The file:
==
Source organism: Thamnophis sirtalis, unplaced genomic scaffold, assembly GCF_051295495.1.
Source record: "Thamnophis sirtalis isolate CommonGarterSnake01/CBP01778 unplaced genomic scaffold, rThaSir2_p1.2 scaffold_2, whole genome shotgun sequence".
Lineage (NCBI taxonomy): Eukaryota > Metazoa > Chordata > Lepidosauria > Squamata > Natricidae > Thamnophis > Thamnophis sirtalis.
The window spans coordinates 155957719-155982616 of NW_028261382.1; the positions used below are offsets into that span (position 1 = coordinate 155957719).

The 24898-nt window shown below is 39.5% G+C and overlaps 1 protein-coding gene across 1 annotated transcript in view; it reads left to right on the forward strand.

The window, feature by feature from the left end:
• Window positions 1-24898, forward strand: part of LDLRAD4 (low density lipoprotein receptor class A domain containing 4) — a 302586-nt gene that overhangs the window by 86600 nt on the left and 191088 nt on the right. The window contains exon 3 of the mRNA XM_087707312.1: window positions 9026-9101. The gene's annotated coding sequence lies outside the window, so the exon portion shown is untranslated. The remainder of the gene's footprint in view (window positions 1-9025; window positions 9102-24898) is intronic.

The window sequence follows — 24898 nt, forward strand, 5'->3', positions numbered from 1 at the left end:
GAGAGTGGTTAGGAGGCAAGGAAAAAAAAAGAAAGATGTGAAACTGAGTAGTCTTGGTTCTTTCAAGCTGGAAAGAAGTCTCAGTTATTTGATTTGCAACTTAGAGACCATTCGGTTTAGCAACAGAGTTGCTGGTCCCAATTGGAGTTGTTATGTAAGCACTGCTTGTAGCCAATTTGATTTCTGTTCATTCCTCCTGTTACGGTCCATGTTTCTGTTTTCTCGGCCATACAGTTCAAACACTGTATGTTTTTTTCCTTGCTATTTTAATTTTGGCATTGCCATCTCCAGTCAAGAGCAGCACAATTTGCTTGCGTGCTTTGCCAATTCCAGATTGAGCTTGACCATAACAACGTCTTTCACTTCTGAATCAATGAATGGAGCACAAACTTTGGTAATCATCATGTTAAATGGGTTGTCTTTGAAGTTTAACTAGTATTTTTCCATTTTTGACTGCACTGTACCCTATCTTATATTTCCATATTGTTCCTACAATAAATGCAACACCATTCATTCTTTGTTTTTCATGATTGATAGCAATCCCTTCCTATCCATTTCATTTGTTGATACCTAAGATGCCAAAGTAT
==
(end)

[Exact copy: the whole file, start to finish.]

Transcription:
Source organism: Thamnophis sirtalis, unplaced genomic scaffold, assembly GCF_051295495.1.
Source record: "Thamnophis sirtalis isolate CommonGarterSnake01/CBP01778 unplaced genomic scaffold, rThaSir2_p1.2 scaffold_2, whole genome shotgun sequence".
Lineage (NCBI taxonomy): Eukaryota > Metazoa > Chordata > Lepidosauria > Squamata > Natricidae > Thamnophis > Thamnophis sirtalis.
The window spans coordinates 155957719-155982616 of NW_028261382.1; the positions used below are offsets into that span (position 1 = coordinate 155957719).

The 24898-nt window shown below is 39.5% G+C and overlaps 1 protein-coding gene across 1 annotated transcript in view; it reads left to right on the forward strand.

The window, feature by feature from the left end:
• Window positions 1-24898, forward strand: part of LDLRAD4 (low density lipoprotein receptor class A domain containing 4) — a 302586-nt gene that overhangs the window by 86600 nt on the left and 191088 nt on the right. The window contains exon 3 of the mRNA XM_087707312.1: window positions 9026-9101. The gene's annotated coding sequence lies outside the window, so the exon portion shown is untranslated. The remainder of the gene's footprint in view (window positions 1-9025; window positions 9102-24898) is intronic.

The window sequence follows — 24898 nt, forward strand, 5'->3', positions numbered from 1 at the left end:
GAGAGTGGTTAGGAGGCAAGGAAAAAAAAAGAAAGATGTGAAACTGAGTAGTCTTGGTTCTTTCAAGCTGGAAAGAAGTCTCAGTTATTTGATTTGCAACTTAGAGACCATTCGGTTTAGCAACAGAGTTGCTGGTCCCAATTGGAGTTGTTATGTAAGCACTGCTTGTAGCCAATTTGATTTCTGTTCATTCCTCCTGTTACGGTCCATGTTTCTGTTTTCTCGGCCATACAGTTCAAACACTGTATGTTTTTTTCCTTGCTATTTTAATTTTGGCATTGCCATCTCCAGTCAAGAGCAGCACAATTTGCTTGCGTGCTTTGCCAATTCCAGATTGAGCTTGACCATAACAACGTCTTTCACTTCTGAATCAATGAATGGAGCACAAACTTTGGTAATCATCATGTTAAATGGGTTGTCTTTGAAGTTTAACTAGTATTTTTCCATTTTTGACTGCACTGTACCCTATCTTATATTTCCATATTGTTCCTACAATAAATGCAACACCATTCATTCTTTGTTTTTCATGATTGATAGCAATCCCTTCCTATCCATTTCATTTGTTGATACCTAAGATGCCAAAGTAT